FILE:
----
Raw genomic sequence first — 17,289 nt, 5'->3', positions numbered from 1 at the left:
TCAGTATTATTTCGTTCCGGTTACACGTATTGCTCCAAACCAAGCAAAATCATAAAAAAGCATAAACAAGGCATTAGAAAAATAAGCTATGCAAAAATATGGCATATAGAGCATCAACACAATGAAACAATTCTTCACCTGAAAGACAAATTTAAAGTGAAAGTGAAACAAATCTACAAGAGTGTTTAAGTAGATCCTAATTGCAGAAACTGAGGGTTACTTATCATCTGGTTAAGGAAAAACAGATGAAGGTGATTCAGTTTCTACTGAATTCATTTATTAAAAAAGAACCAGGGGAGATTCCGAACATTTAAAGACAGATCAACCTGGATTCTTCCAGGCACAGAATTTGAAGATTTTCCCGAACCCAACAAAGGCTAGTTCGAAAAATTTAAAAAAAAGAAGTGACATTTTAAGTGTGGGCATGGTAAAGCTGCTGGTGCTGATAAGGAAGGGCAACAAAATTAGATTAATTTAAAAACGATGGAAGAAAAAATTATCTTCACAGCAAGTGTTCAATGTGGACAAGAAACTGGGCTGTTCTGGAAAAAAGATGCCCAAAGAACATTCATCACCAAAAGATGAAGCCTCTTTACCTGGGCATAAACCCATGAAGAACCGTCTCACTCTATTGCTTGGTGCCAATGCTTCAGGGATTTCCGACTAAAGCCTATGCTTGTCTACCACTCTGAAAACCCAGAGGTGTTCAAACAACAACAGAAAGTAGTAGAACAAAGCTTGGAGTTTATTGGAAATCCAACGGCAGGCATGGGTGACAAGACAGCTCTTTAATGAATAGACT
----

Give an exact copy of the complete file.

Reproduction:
Raw genomic sequence first — 17,289 nt, 5'->3', positions numbered from 1 at the left:
TCAGTATTATTTCGTTCCGGTTACACGTATTGCTCCAAACCAAGCAAAATCATAAAAAAGCATAAACAAGGCATTAGAAAAATAAGCTATGCAAAAATATGGCATATAGAGCATCAACACAATGAAACAATTCTTCACCTGAAAGACAAATTTAAAGTGAAAGTGAAACAAATCTACAAGAGTGTTTAAGTAGATCCTAATTGCAGAAACTGAGGGTTACTTATCATCTGGTTAAGGAAAAACAGATGAAGGTGATTCAGTTTCTACTGAATTCATTTATTAAAAAAGAACCAGGGGAGATTCCGAACATTTAAAGACAGATCAACCTGGATTCTTCCAGGCACAGAATTTGAAGATTTTCCCGAACCCAACAAAGGCTAGTTCGAAAAATTTAAAAAAAAGAAGTGACATTTTAAGTGTGGGCATGGTAAAGCTGCTGGTGCTGATAAGGAAGGGCAACAAAATTAGATTAATTTAAAAACGATGGAAGAAAAAATTATCTTCACAGCAAGTGTTCAATGTGGACAAGAAACTGGGCTGTTCTGGAAAAAAGATGCCCAAAGAACATTCATCACCAAAAGATGAAGCCTCTTTACCTGGGCATAAACCCATGAAGAACCGTCTCACTCTATTGCTTGGTGCCAATGCTTCAGGGATTTCCGACTAAAGCCTATGCTTGTCTACCACTCTGAAAACCCAGAGGTGTTCAAACAACAACAGAAAGTAGTAGAACAAAGCTTGGAGTTTATTGGAAATCCAACGGCAGGCATGGGTGACAAGACAGCTCTTTAATGAATAGACT